Sunday, February 20, 2011

“Roundtable Rowdy”

c. 2011 Rod Ice
All rights reserved

The morning was busy at McDonald’s on Water Street in Chardon.

I arrived just after eight o’clock, hoping to buy breakfast before the activities began. We had gathered for the monthly meeting of our Geauga Writers’ Roundtable.

In attendance were many noted wordsmiths from around the county. I felt a tingle of excitement while enjoying my first cup of coffee. Notepads were strewn over the table by their artificial fireplace. We chatted briefly about Twitter accounts and cell-phone plans. Then, the happening commenced.

Carrie Hamglaze, a local figure of renown, was already at our table with a cup of tea. She was a vision of mature womanhood, dressed in Irish green and Hilltopper red.

“Dear friends,” she began. “Allow me to bring this event to order!”

Everyone stopped talking.

“The Roundtable is nearing an anniversary,” she proclaimed. “We have been meeting here for almost two years.”

Cheers echoed throughout the room.

“We have discussed many important issues,” she continued. “Like school funding, election reform, taxation, and community development.”

Mack Prindl of the Parkman Register agreed. “These are all important issues,” he said, plainly.

“Today, I’d like to hear what you think will be the big local stories of 2011,” Carrie continued.

Mack loosened his black-and-gold tie. “Well, the new South Geauga Growth Partnership is drafting a plan to spur business development in my township…”

Martha Ann Reale of the Newbury Siren-Monitor pointed a finger at her journalistic cohort. “Hah! You just want to avoid any mention of the Superbowl!” she hissed. “Loser!”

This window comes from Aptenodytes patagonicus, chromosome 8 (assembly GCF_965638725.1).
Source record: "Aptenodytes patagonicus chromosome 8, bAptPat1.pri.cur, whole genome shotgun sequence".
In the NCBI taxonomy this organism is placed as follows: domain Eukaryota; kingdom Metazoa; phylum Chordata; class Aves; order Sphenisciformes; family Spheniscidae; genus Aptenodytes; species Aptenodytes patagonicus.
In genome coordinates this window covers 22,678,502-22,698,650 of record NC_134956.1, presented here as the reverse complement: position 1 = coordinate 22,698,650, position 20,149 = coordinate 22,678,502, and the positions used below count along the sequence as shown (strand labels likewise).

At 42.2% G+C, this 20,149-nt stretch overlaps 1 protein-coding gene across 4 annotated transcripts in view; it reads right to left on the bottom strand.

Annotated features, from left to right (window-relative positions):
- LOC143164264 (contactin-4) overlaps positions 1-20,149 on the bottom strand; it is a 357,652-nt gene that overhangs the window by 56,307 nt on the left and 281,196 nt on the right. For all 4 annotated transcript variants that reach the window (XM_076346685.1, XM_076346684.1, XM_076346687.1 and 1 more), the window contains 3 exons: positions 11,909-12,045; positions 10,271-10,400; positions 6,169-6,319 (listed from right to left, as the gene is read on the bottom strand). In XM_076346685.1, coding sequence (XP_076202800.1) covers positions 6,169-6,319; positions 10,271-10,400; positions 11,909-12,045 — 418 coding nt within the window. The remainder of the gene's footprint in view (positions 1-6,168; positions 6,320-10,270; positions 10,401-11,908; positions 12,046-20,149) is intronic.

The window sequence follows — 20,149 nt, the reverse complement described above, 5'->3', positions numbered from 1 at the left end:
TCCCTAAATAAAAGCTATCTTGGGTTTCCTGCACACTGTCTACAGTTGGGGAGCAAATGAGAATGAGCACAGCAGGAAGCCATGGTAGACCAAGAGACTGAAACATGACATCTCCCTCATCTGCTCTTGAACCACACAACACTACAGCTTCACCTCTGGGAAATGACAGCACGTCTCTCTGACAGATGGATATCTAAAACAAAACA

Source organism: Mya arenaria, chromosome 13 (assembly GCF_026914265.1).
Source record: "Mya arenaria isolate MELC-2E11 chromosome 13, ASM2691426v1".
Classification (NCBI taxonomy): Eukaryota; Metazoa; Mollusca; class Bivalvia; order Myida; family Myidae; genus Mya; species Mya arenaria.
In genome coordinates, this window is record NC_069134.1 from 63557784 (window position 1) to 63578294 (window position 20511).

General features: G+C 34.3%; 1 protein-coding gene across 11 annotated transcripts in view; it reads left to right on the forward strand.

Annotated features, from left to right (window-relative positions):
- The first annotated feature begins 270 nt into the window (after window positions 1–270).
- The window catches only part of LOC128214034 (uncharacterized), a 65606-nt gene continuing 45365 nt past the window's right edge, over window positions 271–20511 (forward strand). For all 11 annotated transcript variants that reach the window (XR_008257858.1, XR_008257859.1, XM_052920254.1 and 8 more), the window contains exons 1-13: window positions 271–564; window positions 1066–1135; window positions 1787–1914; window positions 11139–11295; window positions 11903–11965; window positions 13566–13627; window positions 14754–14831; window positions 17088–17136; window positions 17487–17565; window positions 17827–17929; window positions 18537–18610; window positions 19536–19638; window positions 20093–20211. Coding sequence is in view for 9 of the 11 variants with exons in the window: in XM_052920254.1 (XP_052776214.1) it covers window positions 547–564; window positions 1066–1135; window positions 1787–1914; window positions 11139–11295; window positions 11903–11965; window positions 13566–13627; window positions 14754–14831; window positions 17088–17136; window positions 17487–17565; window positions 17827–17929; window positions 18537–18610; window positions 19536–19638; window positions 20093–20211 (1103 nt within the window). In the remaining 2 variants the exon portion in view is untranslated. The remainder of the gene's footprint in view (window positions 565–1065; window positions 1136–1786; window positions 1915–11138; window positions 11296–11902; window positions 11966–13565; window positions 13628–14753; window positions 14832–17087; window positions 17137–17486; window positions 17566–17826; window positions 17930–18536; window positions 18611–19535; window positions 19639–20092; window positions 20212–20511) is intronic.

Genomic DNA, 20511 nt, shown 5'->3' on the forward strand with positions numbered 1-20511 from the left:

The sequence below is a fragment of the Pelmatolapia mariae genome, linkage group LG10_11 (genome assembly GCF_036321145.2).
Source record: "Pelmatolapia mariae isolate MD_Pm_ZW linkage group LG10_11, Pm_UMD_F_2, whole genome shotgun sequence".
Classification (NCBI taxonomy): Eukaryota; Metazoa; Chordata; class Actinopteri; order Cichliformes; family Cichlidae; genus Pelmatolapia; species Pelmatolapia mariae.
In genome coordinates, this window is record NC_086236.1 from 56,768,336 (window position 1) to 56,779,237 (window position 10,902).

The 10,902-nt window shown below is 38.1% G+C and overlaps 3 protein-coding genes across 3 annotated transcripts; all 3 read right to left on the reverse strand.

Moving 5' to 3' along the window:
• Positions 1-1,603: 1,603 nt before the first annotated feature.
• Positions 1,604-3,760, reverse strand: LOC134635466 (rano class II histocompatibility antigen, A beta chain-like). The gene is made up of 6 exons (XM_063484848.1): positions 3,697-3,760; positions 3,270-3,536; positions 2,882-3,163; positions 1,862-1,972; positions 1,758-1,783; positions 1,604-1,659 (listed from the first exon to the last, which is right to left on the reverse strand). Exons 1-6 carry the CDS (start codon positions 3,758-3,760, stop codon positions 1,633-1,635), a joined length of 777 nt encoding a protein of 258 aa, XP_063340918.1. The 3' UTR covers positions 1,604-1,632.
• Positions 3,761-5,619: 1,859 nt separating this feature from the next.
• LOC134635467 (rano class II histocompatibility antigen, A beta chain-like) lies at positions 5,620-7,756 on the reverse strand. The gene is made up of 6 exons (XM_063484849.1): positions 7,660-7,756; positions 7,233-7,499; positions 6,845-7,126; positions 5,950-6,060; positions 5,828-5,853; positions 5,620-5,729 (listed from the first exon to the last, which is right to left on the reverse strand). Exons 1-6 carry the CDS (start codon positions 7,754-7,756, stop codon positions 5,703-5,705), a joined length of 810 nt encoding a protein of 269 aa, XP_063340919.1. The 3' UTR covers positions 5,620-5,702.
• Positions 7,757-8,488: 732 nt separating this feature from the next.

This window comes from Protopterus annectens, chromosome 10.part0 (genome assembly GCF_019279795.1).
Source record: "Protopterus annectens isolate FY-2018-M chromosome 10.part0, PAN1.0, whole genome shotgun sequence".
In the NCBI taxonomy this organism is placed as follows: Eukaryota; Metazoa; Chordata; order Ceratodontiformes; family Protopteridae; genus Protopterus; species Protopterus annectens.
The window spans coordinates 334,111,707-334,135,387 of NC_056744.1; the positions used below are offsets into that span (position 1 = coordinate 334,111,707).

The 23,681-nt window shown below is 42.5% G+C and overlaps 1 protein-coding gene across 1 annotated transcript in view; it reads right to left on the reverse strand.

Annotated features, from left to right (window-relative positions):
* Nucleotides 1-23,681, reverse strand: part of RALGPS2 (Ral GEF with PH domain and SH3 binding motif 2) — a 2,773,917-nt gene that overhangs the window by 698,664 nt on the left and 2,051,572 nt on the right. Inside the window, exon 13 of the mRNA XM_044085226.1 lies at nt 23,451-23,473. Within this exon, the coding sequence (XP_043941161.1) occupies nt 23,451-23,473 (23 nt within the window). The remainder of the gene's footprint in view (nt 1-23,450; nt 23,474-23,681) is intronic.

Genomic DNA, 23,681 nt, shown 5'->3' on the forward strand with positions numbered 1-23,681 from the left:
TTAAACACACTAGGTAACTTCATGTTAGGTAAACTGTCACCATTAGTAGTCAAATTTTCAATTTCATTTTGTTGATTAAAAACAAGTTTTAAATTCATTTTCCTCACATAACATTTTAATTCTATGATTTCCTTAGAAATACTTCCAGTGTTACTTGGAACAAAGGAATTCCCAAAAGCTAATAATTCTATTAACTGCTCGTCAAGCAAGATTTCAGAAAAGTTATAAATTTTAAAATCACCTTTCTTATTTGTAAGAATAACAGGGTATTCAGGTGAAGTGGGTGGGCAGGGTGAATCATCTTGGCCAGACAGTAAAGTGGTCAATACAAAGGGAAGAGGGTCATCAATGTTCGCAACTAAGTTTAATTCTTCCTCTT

“Please!” Carrie sputtered. “Let’s stay focused here!”

Ezekiel Byler-Gregg of the Burton Daily Bugle echoed Martha Ann’s sentiment. “Fess up, Prindl. You are just trying to avoid our REAL biggest issue of the day!”

I gestured for attention. “Carrie is right. We need to remember our mission as a group…”

Mack bowed his head. “Thanks, Rod. I think some professionalism is in order here.”

“Hah!” Martha Ann snorted. “It’s time for your comeuppance, Pringle! Loser! Loser!”

“That’s P-R-I-N-D-L!” he growled.

“No,” Ezekiel disagreed. “It’s L-O-S-E-R!”

Carrie was stunned. “Please!” she begged. “Can we talk about local things?”

I gestured for attention once again. “Listen, my column about Danelectro guitars produced a personal response from Howard Daniel, son of the company founder…”

Ezekiel thumped the table with his fist. “Mack has been happy to shoot off his mouth about the Pittsburgh Steelers. Well, their ride is over. Green Bay showed America who is the better team. Admit it, neighbor!”

Carrie was overwhelmed. “Order, please! I call for order here!”

Martha Ann cackled like a sorceress. “I call for Pringle to admit that he’s a loser!”

“Six Superbowl rings!” Mack howled.

“The Packers now have thirteen rings,” Martha Ann squawked in response. “Try to match that, loser!”

I shook my head. “Come on everybody. I like football too, but this is a journalist roundtable. We are supposed to be talking about stories in our newspapers…”

Ezekiel growled like a bear. “Okay, Rod. On my front page will be a feature about the disappearance of Steeler colors in Burton. How about that, huh? Where’d they go? Off to outer space on a UFO? I haven’t seen a team jersey or hat for several days now. Before the Superbowl they were everywhere.”